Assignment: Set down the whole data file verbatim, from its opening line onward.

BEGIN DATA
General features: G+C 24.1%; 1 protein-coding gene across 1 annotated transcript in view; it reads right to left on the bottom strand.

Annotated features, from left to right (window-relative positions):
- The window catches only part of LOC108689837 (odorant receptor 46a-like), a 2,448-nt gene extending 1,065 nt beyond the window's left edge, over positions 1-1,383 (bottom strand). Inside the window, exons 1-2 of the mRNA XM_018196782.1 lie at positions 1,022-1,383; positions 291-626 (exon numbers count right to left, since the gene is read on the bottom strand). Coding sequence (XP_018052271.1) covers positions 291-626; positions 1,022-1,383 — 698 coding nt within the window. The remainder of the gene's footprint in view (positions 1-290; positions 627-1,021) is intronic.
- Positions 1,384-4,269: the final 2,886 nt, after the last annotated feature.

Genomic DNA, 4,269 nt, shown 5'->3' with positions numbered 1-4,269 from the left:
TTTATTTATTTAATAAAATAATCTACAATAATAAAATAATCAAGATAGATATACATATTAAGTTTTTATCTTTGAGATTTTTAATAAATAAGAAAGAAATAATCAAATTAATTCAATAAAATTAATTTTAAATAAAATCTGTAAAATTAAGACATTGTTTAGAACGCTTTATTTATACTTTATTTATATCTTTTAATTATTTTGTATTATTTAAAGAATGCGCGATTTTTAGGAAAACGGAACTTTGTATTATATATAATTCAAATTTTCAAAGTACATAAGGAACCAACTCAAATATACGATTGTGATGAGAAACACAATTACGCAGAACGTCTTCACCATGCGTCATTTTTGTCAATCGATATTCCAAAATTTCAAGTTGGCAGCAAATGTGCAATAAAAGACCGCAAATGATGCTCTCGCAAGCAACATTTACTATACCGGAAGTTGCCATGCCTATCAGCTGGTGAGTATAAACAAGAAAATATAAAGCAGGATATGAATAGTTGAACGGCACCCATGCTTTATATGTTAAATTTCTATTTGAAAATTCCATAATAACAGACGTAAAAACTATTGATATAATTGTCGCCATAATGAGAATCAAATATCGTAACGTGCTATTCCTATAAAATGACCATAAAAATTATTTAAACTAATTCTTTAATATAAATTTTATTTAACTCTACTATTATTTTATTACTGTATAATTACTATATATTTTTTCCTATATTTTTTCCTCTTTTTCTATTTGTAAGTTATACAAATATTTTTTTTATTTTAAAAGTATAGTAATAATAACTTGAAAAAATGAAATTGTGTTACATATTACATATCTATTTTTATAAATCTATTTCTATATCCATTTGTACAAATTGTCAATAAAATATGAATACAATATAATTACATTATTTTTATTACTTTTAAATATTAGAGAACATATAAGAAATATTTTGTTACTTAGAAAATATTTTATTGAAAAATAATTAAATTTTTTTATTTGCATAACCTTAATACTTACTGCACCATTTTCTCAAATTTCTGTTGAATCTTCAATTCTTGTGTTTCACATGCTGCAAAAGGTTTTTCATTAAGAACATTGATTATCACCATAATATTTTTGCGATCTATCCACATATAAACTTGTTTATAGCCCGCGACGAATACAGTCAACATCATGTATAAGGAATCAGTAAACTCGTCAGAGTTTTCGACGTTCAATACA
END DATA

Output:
General features: G+C 24.1%; 1 protein-coding gene across 1 annotated transcript in view; it reads right to left on the bottom strand.

Annotated features, from left to right (window-relative positions):
- The window catches only part of LOC108689837 (odorant receptor 46a-like), a 2,448-nt gene extending 1,065 nt beyond the window's left edge, over positions 1-1,383 (bottom strand). Inside the window, exons 1-2 of the mRNA XM_018196782.1 lie at positions 1,022-1,383; positions 291-626 (exon numbers count right to left, since the gene is read on the bottom strand). Coding sequence (XP_018052271.1) covers positions 291-626; positions 1,022-1,383 — 698 coding nt within the window. The remainder of the gene's footprint in view (positions 1-290; positions 627-1,021) is intronic.
- Positions 1,384-4,269: the final 2,886 nt, after the last annotated feature.

Genomic DNA, 4,269 nt, shown 5'->3' with positions numbered 1-4,269 from the left:
TTTATTTATTTAATAAAATAATCTACAATAATAAAATAATCAAGATAGATATACATATTAAGTTTTTATCTTTGAGATTTTTAATAAATAAGAAAGAAATAATCAAATTAATTCAATAAAATTAATTTTAAATAAAATCTGTAAAATTAAGACATTGTTTAGAACGCTTTATTTATACTTTATTTATATCTTTTAATTATTTTGTATTATTTAAAGAATGCGCGATTTTTAGGAAAACGGAACTTTGTATTATATATAATTCAAATTTTCAAAGTACATAAGGAACCAACTCAAATATACGATTGTGATGAGAAACACAATTACGCAGAACGTCTTCACCATGCGTCATTTTTGTCAATCGATATTCCAAAATTTCAAGTTGGCAGCAAATGTGCAATAAAAGACCGCAAATGATGCTCTCGCAAGCAACATTTACTATACCGGAAGTTGCCATGCCTATCAGCTGGTGAGTATAAACAAGAAAATATAAAGCAGGATATGAATAGTTGAACGGCACCCATGCTTTATATGTTAAATTTCTATTTGAAAATTCCATAATAACAGACGTAAAAACTATTGATATAATTGTCGCCATAATGAGAATCAAATATCGTAACGTGCTATTCCTATAAAATGACCATAAAAATTATTTAAACTAATTCTTTAATATAAATTTTATTTAACTCTACTATTATTTTATTACTGTATAATTACTATATATTTTTTCCTATATTTTTTCCTCTTTTTCTATTTGTAAGTTATACAAATATTTTTTTTATTTTAAAAGTATAGTAATAATAACTTGAAAAAATGAAATTGTGTTACATATTACATATCTATTTTTATAAATCTATTTCTATATCCATTTGTACAAATTGTCAATAAAATATGAATACAATATAATTACATTATTTTTATTACTTTTAAATATTAGAGAACATATAAGAAATATTTTGTTACTTAGAAAATATTTTATTGAAAAATAATTAAATTTTTTTATTTGCATAACCTTAATACTTACTGCACCATTTTCTCAAATTTCTGTTGAATCTTCAATTCTTGTGTTTCACATGCTGCAAAAGGTTTTTCATTAAGAACATTGATTATCACCATAATATTTTTGCGATCTATCCACATATAAACTTGTTTATAGCCCGCGACGAATACAGTCAACATCATGTATAAGGAATCAGTAAACTCGTCAGAGTTTTCGACGTTCAATACA